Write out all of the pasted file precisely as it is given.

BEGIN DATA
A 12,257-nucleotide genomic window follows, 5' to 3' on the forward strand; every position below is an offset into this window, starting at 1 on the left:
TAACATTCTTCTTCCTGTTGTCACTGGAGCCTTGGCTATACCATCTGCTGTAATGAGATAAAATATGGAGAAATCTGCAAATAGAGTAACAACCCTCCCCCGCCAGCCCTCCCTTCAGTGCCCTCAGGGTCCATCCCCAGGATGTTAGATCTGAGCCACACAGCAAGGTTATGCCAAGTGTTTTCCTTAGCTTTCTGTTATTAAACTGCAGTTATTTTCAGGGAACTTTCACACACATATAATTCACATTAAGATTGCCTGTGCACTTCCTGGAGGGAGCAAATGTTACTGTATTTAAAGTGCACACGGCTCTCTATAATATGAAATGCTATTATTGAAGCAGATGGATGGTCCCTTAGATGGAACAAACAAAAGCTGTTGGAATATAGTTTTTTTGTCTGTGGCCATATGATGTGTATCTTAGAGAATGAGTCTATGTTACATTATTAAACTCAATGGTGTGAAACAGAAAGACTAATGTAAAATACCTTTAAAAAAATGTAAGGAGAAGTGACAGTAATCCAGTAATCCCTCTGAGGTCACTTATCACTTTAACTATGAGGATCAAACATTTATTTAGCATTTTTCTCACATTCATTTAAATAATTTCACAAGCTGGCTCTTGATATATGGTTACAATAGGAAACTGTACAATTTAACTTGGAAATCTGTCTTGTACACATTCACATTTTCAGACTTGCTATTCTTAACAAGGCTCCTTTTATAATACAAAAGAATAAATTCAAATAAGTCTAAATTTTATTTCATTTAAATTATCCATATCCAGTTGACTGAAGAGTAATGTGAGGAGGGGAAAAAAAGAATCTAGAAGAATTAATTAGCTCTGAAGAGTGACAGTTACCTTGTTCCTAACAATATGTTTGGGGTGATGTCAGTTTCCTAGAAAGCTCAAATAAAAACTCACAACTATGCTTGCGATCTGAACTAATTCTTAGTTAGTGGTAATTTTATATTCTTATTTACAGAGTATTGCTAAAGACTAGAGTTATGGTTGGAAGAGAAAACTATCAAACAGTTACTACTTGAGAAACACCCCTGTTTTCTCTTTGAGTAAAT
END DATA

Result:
A 12,257-nucleotide genomic window follows, 5' to 3' on the forward strand; every position below is an offset into this window, starting at 1 on the left:
TAACATTCTTCTTCCTGTTGTCACTGGAGCCTTGGCTATACCATCTGCTGTAATGAGATAAAATATGGAGAAATCTGCAAATAGAGTAACAACCCTCCCCCGCCAGCCCTCCCTTCAGTGCCCTCAGGGTCCATCCCCAGGATGTTAGATCTGAGCCACACAGCAAGGTTATGCCAAGTGTTTTCCTTAGCTTTCTGTTATTAAACTGCAGTTATTTTCAGGGAACTTTCACACACATATAATTCACATTAAGATTGCCTGTGCACTTCCTGGAGGGAGCAAATGTTACTGTATTTAAAGTGCACACGGCTCTCTATAATATGAAATGCTATTATTGAAGCAGATGGATGGTCCCTTAGATGGAACAAACAAAAGCTGTTGGAATATAGTTTTTTTGTCTGTGGCCATATGATGTGTATCTTAGAGAATGAGTCTATGTTACATTATTAAACTCAATGGTGTGAAACAGAAAGACTAATGTAAAATACCTTTAAAAAAATGTAAGGAGAAGTGACAGTAATCCAGTAATCCCTCTGAGGTCACTTATCACTTTAACTATGAGGATCAAACATTTATTTAGCATTTTTCTCACATTCATTTAAATAATTTCACAAGCTGGCTCTTGATATATGGTTACAATAGGAAACTGTACAATTTAACTTGGAAATCTGTCTTGTACACATTCACATTTTCAGACTTGCTATTCTTAACAAGGCTCCTTTTATAATACAAAAGAATAAATTCAAATAAGTCTAAATTTTATTTCATTTAAATTATCCATATCCAGTTGACTGAAGAGTAATGTGAGGAGGGGAAAAAAAGAATCTAGAAGAATTAATTAGCTCTGAAGAGTGACAGTTACCTTGTTCCTAACAATATGTTTGGGGTGATGTCAGTTTCCTAGAAAGCTCAAATAAAAACTCACAACTATGCTTGCGATCTGAACTAATTCTTAGTTAGTGGTAATTTTATATTCTTATTTACAGAGTATTGCTAAAGACTAGAGTTATGGTTGGAAGAGAAAACTATCAAACAGTTACTACTTGAGAAACACCCCTGTTTTCTCTTTGAGTAAAT